Five Parsecs crew

I’ve started working on crew members to use while playing a solo campaign of Five Parsecs from Home.  First is the captain, Jase Wardson.  He’s part of GZG’s “Free Trader Crew” pack, a set of not-Firefly figures.

Jase Wardson, captain of the Fortune’s Fool

The rest of the crew will come along as I get them finished. I’m mixing this in with work on my 1/600 Battle of Britain planes and my stalled 15mm Tunisia game.

Bag the Hun game

I played a solo game of Bag the Hun this evening with my 1/600 scale planes from Picoarmor.  It was a simple meeting engagement, a section of four Hellcats ran into a section of four Zeros. It turned into quite the furball real quick.

End of turn 1

Things got bloody in a hurry.  By the end of turn 1, the American newbie pilot’s plane was torn to pieces, and the American section leader managed to put some shots into the cockpit of the Japanese leader, wounding him.

Turn 3

By the end of turn 3, the American leader had killed two Japanese pilots.  In turn 4, another American blew up a Japanese plane, but the Japanese leader drew a bead on the American lead, doing severe damage to his controls.

Turn 4

In turn 5 the American section leader broke for home. Unable to keep up and worried about the other two Hellcats, the Japanese leader turned for home as well. The remaining Americans, out of position for a chase, turned to follow their section leader.

I’ve put together a section record sheet so I can keep the data for four planes at once. It fits on a letter size piece of paper and makes it much easier to play.  Here are the sheets for these two planes:

US F6F-5 Hellcat SRS

IJN A6M5b Zero SRS

Test paint

Test paint scheme for some more GZG. It’s much brighter in person, I’ll have to try a different background in the light box next time.

I think I need a lighter blue-grey for the uniform under the armor to get more contrast there.

Back in the swing of things

Thu, 24 May 2018 21:05:03 +0000Uncategorized

After much too long, we've gotten Velocibaby (and myself) onto a schedule where I have 30 minutes to an hour a night where I can paint. The fruit of that labor so far has been these seven crew from GZG. Not my best work but they do well enough at tabletop distance.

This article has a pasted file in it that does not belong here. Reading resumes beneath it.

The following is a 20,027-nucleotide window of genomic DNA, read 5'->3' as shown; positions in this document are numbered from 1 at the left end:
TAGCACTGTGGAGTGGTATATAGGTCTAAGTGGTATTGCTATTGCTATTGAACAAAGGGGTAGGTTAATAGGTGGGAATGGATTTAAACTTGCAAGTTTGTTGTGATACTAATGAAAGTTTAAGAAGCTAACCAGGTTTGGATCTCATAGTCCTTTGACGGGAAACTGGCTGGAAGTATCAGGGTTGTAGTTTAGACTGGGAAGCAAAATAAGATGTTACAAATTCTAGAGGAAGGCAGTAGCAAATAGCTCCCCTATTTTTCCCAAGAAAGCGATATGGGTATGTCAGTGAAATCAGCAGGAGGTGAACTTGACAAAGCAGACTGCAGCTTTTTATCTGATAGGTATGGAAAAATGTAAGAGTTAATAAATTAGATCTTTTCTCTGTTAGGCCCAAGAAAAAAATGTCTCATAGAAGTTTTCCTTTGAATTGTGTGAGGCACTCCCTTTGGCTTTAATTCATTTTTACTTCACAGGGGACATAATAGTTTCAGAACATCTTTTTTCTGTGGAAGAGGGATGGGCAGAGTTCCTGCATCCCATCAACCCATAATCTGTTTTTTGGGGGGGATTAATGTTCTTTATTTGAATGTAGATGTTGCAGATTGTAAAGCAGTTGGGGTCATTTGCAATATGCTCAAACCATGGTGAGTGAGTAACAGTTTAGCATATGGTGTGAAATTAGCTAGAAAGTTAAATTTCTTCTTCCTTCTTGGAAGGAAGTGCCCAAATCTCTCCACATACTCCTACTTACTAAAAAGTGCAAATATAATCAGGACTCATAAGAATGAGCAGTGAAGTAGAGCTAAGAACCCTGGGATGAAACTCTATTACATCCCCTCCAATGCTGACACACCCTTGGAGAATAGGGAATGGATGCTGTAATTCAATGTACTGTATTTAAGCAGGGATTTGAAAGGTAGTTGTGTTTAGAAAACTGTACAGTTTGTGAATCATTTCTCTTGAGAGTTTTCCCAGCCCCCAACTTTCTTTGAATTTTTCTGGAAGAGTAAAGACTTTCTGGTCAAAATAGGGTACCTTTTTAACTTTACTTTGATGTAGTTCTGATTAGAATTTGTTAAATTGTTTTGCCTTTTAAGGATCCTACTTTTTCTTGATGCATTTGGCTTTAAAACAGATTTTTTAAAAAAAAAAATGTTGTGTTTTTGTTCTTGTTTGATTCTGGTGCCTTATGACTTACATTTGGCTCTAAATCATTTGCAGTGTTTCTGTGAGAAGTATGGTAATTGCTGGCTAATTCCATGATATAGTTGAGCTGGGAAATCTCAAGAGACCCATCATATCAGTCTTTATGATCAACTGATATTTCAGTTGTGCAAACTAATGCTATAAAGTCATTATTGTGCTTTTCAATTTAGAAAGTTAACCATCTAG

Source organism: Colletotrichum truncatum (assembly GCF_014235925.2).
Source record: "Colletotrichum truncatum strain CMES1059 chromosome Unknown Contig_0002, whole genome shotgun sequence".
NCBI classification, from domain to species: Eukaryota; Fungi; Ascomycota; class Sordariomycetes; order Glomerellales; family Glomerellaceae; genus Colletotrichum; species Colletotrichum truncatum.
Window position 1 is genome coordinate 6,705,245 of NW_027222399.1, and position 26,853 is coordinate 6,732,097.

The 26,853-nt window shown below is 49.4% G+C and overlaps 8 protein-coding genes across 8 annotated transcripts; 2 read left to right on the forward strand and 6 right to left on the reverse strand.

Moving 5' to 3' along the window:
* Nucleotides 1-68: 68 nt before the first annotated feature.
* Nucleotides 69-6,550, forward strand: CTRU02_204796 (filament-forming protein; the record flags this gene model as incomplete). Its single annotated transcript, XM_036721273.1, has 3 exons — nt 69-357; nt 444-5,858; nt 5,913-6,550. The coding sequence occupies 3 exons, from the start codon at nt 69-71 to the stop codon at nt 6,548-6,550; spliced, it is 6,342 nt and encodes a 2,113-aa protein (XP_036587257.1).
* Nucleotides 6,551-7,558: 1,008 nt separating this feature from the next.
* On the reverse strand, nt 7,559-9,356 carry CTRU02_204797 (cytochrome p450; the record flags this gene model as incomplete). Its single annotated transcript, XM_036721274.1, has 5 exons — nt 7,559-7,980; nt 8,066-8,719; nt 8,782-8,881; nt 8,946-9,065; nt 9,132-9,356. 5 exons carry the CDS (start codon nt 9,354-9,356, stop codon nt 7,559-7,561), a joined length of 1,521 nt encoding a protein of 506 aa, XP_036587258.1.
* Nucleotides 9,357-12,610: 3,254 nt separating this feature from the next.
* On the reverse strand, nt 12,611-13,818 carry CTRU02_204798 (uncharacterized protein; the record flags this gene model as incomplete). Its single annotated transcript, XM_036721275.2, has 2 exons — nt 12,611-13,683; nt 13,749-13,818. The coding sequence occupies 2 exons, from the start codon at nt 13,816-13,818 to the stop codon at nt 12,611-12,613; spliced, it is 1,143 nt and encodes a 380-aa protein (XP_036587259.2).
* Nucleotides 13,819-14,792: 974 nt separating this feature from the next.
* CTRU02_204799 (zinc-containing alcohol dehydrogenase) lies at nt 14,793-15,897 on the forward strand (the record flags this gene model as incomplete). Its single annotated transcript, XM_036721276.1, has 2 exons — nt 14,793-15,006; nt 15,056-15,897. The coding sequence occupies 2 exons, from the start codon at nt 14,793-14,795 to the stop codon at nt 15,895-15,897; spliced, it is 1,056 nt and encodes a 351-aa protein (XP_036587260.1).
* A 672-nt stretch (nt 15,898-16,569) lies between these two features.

I need to redo the redhead’s face, she came out much too pale, without enough room for highlighting.

Fallen jungle trees

After my last game, I realized I needed some fallen trees to serve as linear obstacles and break up the ground a bit.  I made these from balsa.

I used some 12"long pieces of 1"square balsa. I cut each into two pieces with an angled cut, and trimmed the other end to a similar angle.  I then used a small block plane to shape the tops of the pieces into a suitable log shape.  The bottoms I only rounded slightly to give the impression of a curve while making sure they would not roll around on the table.

After rounding the pieces, I scrubbed them lengthwise with a wire brush to add a bark texture to the wood. Just keep at it until you like how it looks.

Then I used an old pair of wire cutters to cut and tear out the ends of the logs as if it had rotted away.  Don't worry about breaking the edges, that adds to the effect.  If you break off too much, you can easily glue the piece back in to place later.

I painted them with a mix of dark brown and grey paint.  Once that dried I gave them a heavy dry brush of grey.

Last I dabbed on some glue and covered it with green flock.  With that dry, they are ready for play.

And last, an action shot of some Navy boys getting into trouble in the jungle.

The Escape of Dr. Lashwood

Last weekend, local gamer Marc Fluitt and I got together to play a game of FiveCore using my pulp adventure figures.

The setup of the game was pretty simple.  Soldiers of a local Chinese warlord captured Dr. Lashwood on site at his most recent archaeological dig.  They are dragging him and a crate of priceless artifacts through the jungle and back to their leader's stronghold.  Several US Marines managed to outflank the Chinese and cut off their retreat.  To win, my Chinese must carry Dr. Lashwood and the crate of artifacts off the north table edge beyond the Marines.  Marc's Marines win if they rescue Dr. Lashwood, capture the artifacts, and carry them off any other table edge.

My Chinese soldiers started at the south (bottom of the picture), ready to push forward. Marc's Marines are at the north end of the table. One is hidden behind a tree.

I moved to the west in my first activation,  hoping to flank the Marines and deal with them a few at a time.  This didn't work so well. Marc moved over to intercept me.

I took the first casualty, the soldier in charge of Dr. Lashwood was gunned down by the marine at the top center of the picture. The good doctor, now free, fled the gunfire and took cover to the south.

A convenient Scurry result let me shift everyone left into cover and chase down Dr. Lashwood again.

But this let the Marines move to cut me off, too.

I pushed forward into some of the thicker growth, but took fire and lost another soldier.

At last my men figured out how to shoot straight. They killed one of the Marines and knocked another down.  Things are starting to look up.